Making healthy food choices can be difficult. But making healthy choices becomes increasingly difficult when money is tight. To help people stick to their eating plan without breaking the bank, frugal living expert Jonni McCoy has provided the following tips for eating healthy on a budget.
Plan your meals each week. By planning ahead, you can check the nutrition facts of a meal before you decide to make it and create a detailed grocery list for easy shopping. Planning also helps avoid impulse shopping.
Shop for seasonal produce - fruits and veggies are less expensive during their peak growing times, and they're also tastier!
Look for the generic brands. The ingredients are usually the same as the brand name versions, but they're much more affordable.
Avoid eating out, as most restaurants come with extra large portions and extra large price tags. And options at fast food restaurants are typically loaded with excess fat, salt and sugar.
Eat before you go shopping. Going to the grocery store on an empty stomach will leave you more likely to buy on impulse.
Frozen vegetables and fruit are just as satisfying, and typically just as healthy, as fresh produce. Just make sure to check the nutrition facts to confirm that no extra sugar or salt was added.
Limit red meat in favor of healthier and less expensive sources of protein. Fish, like tuna, has omega 3 fatty acids that are good for the heart. Nuts and beans have a lot of protein also, but make sure you review the salt content and eat appropriate portions since nuts tend to be high in fat.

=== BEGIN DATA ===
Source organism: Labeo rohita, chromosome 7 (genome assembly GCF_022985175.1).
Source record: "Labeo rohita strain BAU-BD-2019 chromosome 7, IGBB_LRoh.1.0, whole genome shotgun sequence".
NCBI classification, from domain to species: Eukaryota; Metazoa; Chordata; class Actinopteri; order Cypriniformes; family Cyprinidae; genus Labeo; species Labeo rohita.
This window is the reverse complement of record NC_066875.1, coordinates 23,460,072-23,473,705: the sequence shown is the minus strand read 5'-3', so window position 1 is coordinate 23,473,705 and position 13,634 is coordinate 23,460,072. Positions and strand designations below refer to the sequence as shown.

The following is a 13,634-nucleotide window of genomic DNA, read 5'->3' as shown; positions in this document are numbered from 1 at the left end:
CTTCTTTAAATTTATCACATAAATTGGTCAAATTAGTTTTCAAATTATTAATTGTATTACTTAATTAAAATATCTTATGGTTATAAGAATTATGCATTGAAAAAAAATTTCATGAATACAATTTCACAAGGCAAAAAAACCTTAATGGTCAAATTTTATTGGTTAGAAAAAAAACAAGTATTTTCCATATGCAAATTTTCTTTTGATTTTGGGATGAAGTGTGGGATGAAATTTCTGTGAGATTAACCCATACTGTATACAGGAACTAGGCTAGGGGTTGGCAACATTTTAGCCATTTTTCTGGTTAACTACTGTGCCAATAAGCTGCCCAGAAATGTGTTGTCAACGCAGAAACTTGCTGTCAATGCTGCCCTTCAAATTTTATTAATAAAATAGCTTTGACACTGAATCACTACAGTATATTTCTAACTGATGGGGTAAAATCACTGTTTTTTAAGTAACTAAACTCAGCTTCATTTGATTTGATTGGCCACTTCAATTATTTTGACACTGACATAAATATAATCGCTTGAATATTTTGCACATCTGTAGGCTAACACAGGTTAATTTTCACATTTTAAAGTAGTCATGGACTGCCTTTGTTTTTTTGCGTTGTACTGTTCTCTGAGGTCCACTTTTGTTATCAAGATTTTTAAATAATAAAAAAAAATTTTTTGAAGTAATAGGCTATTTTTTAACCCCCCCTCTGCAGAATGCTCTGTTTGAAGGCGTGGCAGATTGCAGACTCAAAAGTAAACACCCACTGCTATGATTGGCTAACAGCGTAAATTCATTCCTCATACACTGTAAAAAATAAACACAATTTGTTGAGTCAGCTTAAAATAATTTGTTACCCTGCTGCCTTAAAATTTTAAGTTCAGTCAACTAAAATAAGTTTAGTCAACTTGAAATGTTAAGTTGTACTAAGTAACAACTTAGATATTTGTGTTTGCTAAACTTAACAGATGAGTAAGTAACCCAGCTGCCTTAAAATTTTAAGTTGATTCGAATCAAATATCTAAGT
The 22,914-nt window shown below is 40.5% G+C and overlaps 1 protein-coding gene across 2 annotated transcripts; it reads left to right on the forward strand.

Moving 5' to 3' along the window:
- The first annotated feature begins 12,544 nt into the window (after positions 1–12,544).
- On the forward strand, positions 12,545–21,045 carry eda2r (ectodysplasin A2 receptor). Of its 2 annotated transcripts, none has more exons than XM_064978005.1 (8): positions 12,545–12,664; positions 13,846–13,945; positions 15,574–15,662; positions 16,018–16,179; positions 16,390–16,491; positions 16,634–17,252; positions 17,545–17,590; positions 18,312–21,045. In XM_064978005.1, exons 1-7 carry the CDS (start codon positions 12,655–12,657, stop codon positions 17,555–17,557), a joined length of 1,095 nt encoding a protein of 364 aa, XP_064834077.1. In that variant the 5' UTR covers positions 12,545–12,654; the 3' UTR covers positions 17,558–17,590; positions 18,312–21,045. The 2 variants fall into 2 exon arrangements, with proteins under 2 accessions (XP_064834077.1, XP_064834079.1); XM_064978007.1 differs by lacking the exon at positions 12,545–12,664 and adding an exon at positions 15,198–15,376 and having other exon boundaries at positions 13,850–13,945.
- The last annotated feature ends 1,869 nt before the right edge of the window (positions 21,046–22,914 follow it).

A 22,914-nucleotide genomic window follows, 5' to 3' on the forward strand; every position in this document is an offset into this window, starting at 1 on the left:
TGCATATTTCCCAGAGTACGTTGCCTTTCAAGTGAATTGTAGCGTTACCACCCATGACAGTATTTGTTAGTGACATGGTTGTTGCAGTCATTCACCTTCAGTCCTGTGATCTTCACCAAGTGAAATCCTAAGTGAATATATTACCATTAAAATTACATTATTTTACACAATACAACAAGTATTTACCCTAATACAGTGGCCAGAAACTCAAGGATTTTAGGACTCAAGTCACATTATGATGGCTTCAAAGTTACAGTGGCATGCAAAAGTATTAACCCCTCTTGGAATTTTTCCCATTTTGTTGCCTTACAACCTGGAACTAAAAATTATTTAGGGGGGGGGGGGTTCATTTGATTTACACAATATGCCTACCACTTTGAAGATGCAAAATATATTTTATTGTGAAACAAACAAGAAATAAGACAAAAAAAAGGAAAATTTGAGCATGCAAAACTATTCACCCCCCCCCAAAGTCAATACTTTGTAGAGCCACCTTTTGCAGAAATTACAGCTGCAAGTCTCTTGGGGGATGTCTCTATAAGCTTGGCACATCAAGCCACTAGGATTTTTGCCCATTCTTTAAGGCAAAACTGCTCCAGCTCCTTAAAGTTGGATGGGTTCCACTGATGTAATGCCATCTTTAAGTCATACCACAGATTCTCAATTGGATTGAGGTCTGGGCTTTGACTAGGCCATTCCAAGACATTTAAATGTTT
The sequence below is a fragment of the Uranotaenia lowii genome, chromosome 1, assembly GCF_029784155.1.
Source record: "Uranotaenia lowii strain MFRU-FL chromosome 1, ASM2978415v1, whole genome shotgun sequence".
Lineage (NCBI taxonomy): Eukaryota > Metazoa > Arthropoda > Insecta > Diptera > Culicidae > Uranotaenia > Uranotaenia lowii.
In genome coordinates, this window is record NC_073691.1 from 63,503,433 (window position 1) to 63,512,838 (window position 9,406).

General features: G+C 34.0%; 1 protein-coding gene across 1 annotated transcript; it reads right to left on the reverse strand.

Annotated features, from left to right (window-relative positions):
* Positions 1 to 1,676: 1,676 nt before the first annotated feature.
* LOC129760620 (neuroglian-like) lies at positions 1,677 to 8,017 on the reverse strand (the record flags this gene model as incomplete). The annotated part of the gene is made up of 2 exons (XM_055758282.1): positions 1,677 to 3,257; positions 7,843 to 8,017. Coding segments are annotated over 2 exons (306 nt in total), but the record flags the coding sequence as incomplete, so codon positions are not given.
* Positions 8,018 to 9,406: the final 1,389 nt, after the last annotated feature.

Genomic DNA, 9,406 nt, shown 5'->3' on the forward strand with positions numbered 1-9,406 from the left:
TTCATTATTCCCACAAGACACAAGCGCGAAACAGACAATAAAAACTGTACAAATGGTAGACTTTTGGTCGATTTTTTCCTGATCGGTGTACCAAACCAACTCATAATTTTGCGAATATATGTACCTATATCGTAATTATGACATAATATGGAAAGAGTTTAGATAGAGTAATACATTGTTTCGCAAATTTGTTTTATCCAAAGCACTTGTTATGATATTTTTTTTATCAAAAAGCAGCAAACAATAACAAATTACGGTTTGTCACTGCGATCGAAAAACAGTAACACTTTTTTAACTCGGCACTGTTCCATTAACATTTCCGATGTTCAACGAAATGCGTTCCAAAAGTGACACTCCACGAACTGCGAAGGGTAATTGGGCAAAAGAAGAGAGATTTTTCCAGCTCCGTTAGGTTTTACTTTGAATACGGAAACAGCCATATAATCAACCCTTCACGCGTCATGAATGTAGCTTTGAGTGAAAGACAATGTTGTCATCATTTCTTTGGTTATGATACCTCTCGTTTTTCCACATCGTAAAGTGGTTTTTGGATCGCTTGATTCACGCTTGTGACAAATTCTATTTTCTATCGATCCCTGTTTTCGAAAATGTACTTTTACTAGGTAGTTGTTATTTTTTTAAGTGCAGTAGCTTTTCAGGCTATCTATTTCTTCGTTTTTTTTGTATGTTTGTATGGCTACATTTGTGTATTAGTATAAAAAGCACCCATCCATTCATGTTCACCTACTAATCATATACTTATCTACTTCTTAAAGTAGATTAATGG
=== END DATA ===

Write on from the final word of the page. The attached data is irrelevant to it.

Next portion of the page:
Scout your local newspaper for coupons before you go shopping. It may cost $1-2 to purchase the Sunday paper, but your savings will likely exceed this amount.
Make your own pre-packaged snacks by buying a large container of raisins, nuts or pretzels and separating them into individual portions yourself. By checking the nutrition facts, you can gauge how many to eat at one time based on the fat, salt, and sugar content.
Grow a garden! Not only will you save on vegetables like cucumbers and tomatoes, but you'll stay active with this new hobby. And regular exercise is another important part of managing heart disease.
Start! is the American Heart Association's national cause campaign that calls on Americans and their employers to create a culture of physical activity and health to live longer, stronger, heart-healthier lives. Start! is sponsored nationally by SUBWAYï¿½ Restaurants, Healthy Choiceï¿½ and AstraZeneca.
For more information call 1-800-AHA-USA1 or visit heart.org/start.
Walking is so much more than a means of getting from Point A to Point B. It's a simple physical activity that can boost your heart health and help you live longer. Click here to see the benefits of walking.